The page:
This is a guest post by Jessica Stewart.
The day before I began teaching at the Children’s Development Centre in Mae Sot, Thailand I was decidedly nervous. This was my first time teaching English as a second language, my first time teaching overseas, my first time overseas on my own, my first time in Thailand, my first major teaching experience outside of my teaching degree. It was a first for many things, but I can confidently say that it was not the last time I would be teaching overseas.
I had so many doubts about myself and I had invented a hundred different catastrophic scenarios as to what would happen when I walked into the school on the first day. What if I couldn’t find the school at all? Someone did tell me it was in an obscure location, but didn’t tell me where. What if no one understood any English at all? What if they did not remember that I was coming to teach? After all I planned this many months in advance and had limited contact with them since they confirmed my visit. What if all the things I planned aren’t what they need or are looking for? What if I didn’t do a good enough job?
What if, what if, what if.
It was at this point that my boyfriend of often not so many words, said the most profound words to me that came to define my experience in Thailand, and hopefully my experience in future when I teach overseas again:
Even if they don’t understand your words, they will understand your joy.
And that is completely accurate. It's easy to forget that in the planning and responsibility of teaching or in the newness and ‘unknowness’ of teaching ESL overseas that, in the end, the students will respond more to your joy and passion for teaching rather than the planning or perfection of your lessons and programs.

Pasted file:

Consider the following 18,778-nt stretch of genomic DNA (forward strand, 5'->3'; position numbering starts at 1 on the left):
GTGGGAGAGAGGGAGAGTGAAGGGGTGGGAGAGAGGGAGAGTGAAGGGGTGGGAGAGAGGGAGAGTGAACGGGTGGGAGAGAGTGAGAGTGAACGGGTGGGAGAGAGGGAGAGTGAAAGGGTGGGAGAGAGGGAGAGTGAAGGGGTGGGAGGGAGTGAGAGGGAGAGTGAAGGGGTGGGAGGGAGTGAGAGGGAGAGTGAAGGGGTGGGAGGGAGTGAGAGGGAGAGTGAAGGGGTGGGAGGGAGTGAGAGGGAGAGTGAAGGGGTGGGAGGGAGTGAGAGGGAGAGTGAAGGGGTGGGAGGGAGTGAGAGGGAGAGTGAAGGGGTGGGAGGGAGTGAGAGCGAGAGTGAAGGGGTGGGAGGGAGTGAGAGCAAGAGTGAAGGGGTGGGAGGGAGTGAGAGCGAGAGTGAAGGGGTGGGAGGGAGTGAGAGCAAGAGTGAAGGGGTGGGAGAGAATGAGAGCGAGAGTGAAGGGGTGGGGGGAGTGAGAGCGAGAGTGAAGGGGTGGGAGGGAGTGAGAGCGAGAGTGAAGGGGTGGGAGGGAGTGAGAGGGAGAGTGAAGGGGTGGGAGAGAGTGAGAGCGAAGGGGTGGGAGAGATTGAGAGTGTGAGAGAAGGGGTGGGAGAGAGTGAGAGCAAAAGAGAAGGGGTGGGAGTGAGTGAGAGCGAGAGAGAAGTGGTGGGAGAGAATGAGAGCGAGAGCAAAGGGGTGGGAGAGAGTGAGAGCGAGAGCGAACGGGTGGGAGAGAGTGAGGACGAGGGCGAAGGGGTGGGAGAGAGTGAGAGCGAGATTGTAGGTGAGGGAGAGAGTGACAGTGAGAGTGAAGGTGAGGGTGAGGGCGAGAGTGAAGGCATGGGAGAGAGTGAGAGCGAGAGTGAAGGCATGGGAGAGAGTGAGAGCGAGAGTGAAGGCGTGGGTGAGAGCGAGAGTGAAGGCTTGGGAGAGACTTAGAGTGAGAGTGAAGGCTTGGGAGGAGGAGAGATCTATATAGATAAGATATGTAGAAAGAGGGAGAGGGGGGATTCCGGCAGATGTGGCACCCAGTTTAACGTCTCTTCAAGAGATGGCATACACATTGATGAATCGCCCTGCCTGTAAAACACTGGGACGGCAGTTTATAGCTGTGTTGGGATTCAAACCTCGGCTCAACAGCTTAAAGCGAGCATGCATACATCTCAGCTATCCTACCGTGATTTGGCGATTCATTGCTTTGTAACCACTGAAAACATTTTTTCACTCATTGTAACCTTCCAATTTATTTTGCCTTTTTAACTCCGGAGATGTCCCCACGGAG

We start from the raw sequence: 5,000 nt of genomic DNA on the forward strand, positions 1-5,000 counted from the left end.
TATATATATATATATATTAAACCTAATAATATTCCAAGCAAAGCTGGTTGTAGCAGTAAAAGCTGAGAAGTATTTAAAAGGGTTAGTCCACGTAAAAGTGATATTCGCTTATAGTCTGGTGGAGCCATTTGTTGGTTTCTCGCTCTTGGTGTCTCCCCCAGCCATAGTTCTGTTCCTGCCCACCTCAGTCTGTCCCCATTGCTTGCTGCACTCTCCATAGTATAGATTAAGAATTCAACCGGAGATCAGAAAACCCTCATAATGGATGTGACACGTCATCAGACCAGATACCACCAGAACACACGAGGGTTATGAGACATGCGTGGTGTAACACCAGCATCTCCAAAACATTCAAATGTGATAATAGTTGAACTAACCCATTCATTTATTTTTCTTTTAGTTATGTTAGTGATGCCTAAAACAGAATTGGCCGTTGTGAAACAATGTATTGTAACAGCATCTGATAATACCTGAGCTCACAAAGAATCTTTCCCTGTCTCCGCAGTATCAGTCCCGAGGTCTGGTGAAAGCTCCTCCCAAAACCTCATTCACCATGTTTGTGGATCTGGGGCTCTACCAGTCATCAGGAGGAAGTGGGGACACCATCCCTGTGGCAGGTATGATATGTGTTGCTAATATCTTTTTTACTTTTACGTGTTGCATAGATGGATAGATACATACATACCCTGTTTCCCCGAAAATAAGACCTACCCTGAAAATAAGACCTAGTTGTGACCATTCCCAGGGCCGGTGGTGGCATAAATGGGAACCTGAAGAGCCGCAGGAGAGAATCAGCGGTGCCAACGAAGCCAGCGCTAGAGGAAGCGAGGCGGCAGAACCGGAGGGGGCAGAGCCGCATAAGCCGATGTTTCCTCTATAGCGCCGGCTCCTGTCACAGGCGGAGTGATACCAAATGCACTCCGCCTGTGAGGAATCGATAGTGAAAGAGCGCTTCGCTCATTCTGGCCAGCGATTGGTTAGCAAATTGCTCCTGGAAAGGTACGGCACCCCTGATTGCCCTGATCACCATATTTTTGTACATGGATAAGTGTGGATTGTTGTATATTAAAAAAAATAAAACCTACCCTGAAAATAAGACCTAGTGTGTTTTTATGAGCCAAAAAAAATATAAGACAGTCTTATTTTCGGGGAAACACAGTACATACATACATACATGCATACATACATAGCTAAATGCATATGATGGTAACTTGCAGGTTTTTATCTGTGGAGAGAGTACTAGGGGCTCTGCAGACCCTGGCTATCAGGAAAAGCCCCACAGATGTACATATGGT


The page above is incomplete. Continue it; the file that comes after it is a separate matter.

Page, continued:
While exploring the town on bicycle, in an attempt to locate the school I stumbled across a cluster of cream coloured buildings in the distance. Could this be the school? I peddled faster, there was a great sense of relief as I discovered that it was the school.
When I arrived at the school on the first day, I introduced myself to the most obvious person I could see: an American who I came to find out was teaching at the school too as a part of his teaching degree. My worries about no one speaking any English at all were well and truly dashed.
A welcoming and smiling vice principal, who was immediately grateful for my coming, even before I’d stepped into a classroom, then greeted me. Turns out they remembered that I was coming.
Then I was introduced to a small and gentle woman, whose name I misheard, and I referred to her as ‘Kind’ for my first week. I worked closely with her to plan and prepare English units. She continuously told me of how helpful the planning was and I passed on every resource that I found and created. All that I had planned was useful, even if it wasn’t used during the time I was there.
As my time in Mae Sot drew to a close I found myself considering this question of whether I had done a good enough job. The experience had fine-tuned my awareness of my teaching practice and reflection: an invaluable asset in any teaching context. But had I done a good enough job? Had the students progressed, learned more and discovered more? I think any teacher wanting to be a great teacher is predisposed to striving constantly to do a good enough job. We are never satisfied because we can see our room for improvement. So to answer my own question, perhaps I did a good enough job or perhaps I may say that I could always do more, that way, I can go back to the Children’s Development Centre and teach again.
Jessica Stewart is a first-year-out-of-university teacher living in Canberra, Australia. She is currently juggling the excitement of relief teaching at a number of primary and high schools in the area, trying to get as much experience of different schools, age groups and subject areas as possible. She does her best to keep in contact with the school in Thailand and hopes to go back to teach again.